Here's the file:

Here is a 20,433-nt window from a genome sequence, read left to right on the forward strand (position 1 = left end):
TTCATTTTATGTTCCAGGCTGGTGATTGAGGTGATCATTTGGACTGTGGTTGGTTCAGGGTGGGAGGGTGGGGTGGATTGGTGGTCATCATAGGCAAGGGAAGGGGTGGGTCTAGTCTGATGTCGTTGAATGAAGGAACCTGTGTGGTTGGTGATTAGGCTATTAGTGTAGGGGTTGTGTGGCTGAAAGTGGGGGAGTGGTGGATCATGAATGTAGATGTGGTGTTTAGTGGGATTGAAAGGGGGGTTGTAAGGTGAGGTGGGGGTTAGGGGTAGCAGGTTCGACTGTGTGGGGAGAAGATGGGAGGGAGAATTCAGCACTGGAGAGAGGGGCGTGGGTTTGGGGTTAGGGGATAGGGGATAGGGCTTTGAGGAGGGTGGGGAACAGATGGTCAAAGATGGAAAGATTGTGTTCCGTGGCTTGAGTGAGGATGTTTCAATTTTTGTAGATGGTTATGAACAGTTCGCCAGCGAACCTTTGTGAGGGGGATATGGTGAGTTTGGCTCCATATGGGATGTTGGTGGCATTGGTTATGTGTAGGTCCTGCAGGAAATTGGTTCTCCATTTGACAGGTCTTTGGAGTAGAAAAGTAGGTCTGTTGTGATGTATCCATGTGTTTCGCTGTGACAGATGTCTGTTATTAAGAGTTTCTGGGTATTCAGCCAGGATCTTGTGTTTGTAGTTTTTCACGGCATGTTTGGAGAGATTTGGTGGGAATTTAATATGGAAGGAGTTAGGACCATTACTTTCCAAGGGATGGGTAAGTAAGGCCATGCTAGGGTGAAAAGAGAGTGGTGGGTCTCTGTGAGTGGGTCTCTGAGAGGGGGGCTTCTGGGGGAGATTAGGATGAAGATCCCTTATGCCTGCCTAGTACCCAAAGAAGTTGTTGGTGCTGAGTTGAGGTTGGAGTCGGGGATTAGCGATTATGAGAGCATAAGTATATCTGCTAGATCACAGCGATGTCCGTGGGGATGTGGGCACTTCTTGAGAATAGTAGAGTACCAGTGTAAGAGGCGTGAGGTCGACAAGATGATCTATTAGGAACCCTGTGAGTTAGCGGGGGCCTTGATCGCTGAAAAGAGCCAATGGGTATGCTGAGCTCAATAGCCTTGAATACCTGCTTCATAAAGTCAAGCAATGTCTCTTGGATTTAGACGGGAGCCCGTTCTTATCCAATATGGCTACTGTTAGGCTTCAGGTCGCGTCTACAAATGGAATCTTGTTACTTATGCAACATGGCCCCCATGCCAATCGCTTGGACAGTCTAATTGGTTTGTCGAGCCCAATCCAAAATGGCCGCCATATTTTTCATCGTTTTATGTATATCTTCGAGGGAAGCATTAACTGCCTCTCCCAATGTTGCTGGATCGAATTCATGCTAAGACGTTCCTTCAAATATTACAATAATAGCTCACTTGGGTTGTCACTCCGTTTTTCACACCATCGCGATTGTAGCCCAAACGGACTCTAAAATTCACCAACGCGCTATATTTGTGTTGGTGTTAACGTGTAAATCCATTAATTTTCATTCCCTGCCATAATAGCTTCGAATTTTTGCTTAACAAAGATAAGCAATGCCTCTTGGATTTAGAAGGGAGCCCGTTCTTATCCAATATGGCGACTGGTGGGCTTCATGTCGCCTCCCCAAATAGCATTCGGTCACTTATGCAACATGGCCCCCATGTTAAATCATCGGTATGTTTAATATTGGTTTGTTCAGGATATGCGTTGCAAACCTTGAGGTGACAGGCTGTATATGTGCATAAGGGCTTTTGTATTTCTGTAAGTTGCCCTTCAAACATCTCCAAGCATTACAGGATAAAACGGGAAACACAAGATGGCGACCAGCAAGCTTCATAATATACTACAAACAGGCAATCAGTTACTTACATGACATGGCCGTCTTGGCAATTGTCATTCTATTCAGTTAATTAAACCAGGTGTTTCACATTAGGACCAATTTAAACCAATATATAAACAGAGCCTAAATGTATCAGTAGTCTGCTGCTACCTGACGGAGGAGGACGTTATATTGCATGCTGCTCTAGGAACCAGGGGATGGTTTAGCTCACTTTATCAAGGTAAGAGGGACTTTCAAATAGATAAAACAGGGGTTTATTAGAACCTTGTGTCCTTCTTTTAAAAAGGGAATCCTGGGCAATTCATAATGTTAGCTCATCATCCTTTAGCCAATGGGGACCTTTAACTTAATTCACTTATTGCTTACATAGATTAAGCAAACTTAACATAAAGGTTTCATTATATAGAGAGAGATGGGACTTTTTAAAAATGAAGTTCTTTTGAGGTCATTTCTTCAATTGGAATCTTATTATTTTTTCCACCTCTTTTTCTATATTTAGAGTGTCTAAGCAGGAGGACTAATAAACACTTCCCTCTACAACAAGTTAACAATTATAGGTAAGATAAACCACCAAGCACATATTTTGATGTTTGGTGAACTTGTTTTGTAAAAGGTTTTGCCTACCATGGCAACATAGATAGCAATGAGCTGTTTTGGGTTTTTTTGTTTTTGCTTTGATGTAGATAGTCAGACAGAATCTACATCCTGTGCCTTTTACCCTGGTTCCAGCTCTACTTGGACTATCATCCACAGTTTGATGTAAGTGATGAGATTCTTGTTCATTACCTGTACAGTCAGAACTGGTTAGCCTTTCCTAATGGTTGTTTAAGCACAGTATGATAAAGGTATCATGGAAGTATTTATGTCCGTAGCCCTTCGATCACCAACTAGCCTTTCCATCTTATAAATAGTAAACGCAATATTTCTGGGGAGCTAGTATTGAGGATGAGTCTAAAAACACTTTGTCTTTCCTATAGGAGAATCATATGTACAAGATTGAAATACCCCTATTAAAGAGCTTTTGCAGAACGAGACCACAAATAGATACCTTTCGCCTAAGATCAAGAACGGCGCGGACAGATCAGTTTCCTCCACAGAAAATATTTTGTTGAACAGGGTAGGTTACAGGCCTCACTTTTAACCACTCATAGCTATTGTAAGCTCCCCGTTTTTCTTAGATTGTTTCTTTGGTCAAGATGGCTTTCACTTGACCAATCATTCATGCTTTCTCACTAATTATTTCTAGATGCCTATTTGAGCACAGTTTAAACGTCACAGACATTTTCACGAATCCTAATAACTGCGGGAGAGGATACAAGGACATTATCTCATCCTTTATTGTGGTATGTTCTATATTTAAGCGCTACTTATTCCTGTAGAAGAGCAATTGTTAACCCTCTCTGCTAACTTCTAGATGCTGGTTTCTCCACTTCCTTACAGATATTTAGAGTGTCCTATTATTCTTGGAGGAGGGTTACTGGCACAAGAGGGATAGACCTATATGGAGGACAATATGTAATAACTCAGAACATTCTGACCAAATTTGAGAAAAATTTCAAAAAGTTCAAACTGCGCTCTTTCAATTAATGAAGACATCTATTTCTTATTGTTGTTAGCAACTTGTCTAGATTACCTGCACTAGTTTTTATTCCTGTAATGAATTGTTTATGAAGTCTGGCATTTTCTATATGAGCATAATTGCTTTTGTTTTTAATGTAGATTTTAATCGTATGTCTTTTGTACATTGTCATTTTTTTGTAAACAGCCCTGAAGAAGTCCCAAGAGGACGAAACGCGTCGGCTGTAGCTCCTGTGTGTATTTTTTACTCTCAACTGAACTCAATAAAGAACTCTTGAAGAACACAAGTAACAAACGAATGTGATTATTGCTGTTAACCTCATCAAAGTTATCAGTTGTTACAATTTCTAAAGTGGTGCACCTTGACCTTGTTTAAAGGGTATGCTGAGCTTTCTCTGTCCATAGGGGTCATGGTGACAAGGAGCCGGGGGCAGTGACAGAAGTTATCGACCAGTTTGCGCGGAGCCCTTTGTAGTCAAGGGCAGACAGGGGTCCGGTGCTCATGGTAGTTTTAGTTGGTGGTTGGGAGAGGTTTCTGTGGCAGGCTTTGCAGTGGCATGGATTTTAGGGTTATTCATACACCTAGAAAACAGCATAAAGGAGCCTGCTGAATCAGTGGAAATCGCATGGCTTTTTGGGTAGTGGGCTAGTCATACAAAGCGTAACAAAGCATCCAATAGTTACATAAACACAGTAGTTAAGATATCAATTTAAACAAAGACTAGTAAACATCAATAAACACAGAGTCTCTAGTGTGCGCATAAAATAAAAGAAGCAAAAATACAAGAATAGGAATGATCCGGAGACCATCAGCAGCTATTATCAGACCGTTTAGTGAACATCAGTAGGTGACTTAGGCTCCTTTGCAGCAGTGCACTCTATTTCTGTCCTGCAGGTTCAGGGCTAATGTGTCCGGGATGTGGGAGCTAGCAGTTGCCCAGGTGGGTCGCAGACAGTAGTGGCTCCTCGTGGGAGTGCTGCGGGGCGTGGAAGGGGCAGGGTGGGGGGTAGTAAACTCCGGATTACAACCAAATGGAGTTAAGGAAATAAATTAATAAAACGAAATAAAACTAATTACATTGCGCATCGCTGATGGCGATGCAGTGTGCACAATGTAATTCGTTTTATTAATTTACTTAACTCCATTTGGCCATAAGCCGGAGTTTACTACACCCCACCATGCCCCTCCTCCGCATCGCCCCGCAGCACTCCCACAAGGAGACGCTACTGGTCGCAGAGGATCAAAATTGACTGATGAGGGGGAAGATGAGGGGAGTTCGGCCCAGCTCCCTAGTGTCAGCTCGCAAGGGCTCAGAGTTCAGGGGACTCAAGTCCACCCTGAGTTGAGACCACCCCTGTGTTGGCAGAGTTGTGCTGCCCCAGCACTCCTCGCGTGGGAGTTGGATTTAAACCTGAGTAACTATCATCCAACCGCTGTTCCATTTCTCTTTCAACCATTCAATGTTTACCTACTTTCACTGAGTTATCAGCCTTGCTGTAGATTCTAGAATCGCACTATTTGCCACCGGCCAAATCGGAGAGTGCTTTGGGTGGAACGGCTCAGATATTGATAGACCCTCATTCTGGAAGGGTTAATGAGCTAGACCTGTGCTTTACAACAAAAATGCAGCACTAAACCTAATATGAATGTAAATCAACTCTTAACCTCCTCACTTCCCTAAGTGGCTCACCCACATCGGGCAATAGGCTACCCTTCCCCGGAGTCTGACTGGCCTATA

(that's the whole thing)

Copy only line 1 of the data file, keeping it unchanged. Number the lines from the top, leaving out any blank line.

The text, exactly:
Here is a 20,433-nt window from a genome sequence, read left to right on the forward strand (position 1 = left end):